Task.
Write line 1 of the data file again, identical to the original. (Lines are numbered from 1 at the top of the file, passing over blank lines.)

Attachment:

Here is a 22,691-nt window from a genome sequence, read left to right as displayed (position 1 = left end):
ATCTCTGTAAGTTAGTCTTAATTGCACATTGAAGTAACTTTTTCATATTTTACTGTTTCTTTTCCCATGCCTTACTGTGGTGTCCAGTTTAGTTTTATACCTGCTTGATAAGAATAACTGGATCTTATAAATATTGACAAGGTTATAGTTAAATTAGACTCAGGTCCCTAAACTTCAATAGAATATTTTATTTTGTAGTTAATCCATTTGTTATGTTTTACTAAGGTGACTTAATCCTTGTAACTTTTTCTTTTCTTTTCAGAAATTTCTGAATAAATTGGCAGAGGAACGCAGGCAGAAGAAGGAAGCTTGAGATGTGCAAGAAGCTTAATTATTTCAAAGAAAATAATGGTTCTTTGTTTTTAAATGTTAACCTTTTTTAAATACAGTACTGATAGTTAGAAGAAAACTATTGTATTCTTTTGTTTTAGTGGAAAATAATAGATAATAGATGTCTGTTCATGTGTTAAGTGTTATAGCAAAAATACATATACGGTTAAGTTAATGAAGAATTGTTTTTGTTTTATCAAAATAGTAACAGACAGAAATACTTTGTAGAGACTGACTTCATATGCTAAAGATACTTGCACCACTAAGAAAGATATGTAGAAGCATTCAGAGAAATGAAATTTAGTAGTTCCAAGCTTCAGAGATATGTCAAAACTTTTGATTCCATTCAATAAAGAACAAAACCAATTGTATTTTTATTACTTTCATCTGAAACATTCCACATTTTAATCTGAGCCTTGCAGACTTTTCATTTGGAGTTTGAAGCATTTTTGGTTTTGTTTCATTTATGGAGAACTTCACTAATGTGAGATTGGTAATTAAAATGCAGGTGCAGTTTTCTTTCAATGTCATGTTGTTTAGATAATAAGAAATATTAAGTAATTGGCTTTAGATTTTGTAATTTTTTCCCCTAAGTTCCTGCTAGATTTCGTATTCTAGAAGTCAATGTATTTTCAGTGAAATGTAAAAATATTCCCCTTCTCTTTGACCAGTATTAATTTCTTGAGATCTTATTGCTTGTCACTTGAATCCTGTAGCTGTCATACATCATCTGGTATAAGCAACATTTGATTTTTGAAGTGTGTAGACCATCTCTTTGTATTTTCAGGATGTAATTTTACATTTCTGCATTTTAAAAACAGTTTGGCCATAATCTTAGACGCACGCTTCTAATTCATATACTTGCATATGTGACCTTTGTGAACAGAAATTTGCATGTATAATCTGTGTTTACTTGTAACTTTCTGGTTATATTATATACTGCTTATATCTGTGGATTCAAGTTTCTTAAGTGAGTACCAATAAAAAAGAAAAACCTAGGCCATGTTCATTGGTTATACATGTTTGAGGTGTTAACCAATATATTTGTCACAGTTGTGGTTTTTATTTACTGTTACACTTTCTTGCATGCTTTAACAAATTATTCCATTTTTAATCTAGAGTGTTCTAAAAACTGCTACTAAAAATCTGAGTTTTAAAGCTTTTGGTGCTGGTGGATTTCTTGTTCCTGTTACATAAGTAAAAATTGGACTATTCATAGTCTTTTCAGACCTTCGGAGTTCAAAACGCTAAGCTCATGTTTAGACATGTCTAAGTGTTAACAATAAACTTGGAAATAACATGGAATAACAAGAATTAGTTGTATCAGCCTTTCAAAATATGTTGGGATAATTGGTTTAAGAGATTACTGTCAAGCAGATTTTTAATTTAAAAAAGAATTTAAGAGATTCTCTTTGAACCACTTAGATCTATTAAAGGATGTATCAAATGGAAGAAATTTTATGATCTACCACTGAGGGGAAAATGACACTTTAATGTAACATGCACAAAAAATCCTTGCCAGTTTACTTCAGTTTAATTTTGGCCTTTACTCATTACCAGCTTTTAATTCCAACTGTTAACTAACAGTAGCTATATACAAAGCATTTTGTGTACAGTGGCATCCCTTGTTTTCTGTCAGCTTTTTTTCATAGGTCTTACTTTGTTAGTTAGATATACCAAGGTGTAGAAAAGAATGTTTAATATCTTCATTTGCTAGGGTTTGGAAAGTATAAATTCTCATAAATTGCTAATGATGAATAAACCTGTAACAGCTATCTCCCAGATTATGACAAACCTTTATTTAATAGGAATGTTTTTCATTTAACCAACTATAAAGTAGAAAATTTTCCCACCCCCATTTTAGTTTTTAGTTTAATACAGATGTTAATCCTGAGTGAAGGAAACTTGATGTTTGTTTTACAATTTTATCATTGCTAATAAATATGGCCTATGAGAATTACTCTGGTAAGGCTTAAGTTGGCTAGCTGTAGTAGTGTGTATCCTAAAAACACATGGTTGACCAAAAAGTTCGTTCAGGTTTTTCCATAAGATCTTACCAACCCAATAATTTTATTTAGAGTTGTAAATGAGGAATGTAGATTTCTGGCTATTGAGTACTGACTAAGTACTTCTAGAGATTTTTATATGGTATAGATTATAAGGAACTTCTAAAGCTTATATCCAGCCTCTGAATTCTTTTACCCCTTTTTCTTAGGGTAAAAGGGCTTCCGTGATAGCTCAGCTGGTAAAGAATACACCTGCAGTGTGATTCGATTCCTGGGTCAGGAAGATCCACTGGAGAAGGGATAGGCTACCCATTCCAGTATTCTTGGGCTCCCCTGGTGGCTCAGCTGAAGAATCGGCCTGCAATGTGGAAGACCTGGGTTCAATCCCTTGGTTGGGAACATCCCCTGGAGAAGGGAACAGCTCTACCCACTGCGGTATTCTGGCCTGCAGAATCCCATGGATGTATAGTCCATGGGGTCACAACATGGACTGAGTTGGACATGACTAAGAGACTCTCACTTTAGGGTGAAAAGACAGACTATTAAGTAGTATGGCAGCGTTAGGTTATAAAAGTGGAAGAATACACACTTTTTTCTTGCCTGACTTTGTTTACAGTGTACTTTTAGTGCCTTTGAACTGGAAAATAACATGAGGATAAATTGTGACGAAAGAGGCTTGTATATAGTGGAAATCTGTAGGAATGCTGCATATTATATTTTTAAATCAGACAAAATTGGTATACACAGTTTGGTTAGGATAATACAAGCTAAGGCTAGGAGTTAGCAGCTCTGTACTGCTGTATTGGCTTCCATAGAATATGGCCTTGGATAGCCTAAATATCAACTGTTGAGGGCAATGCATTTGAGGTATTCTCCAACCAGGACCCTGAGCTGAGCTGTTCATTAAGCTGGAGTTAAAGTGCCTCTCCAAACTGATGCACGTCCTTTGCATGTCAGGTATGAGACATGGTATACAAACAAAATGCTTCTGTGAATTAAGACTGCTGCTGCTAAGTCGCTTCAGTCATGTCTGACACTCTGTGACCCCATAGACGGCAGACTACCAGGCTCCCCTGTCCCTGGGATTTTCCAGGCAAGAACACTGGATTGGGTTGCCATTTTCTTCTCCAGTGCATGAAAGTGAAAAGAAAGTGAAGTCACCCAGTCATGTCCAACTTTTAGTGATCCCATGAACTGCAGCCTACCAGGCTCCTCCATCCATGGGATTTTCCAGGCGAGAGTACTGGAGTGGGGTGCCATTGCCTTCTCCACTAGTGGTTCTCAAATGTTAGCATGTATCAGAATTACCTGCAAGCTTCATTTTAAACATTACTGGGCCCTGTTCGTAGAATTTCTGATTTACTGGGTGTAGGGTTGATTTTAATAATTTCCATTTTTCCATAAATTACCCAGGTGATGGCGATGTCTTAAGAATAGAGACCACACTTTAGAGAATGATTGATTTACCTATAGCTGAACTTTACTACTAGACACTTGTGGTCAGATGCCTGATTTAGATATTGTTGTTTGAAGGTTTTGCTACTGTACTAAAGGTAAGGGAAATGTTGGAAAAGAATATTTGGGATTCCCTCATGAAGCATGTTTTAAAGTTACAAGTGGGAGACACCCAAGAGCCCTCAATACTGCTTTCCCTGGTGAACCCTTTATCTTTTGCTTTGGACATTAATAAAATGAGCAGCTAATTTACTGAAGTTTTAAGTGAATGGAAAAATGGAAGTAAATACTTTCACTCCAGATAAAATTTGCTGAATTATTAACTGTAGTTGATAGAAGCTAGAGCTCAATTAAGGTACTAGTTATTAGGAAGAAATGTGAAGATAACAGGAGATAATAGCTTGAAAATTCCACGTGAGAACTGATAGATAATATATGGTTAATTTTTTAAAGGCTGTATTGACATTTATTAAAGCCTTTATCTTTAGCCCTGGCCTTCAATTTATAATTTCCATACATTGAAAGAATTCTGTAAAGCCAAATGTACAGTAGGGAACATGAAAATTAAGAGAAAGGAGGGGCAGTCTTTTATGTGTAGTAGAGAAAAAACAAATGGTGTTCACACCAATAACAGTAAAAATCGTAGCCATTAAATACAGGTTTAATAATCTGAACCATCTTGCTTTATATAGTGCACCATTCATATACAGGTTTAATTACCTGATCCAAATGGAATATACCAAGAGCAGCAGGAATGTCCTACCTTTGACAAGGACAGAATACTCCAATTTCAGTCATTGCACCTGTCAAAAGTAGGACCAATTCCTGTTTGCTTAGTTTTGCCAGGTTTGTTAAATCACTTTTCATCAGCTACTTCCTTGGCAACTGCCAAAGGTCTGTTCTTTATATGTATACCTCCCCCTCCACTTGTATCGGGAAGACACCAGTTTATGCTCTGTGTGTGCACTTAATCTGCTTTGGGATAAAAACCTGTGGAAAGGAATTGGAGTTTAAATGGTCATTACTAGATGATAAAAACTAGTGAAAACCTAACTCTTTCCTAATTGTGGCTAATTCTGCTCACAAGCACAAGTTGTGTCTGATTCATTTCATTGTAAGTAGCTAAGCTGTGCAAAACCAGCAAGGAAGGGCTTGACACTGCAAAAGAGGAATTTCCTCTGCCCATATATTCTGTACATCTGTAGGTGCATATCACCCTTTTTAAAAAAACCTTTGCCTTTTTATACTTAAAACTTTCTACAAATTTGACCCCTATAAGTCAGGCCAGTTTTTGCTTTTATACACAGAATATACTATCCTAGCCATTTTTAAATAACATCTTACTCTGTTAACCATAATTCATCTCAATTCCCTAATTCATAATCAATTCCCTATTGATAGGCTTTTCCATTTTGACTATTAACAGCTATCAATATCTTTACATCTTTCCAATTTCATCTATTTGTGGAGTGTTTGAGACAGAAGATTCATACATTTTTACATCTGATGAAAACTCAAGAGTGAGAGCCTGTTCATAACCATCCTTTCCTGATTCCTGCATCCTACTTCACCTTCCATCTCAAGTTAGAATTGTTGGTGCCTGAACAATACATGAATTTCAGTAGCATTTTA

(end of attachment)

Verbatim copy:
Here is a 22,691-nt window from a genome sequence, read left to right as displayed (position 1 = left end):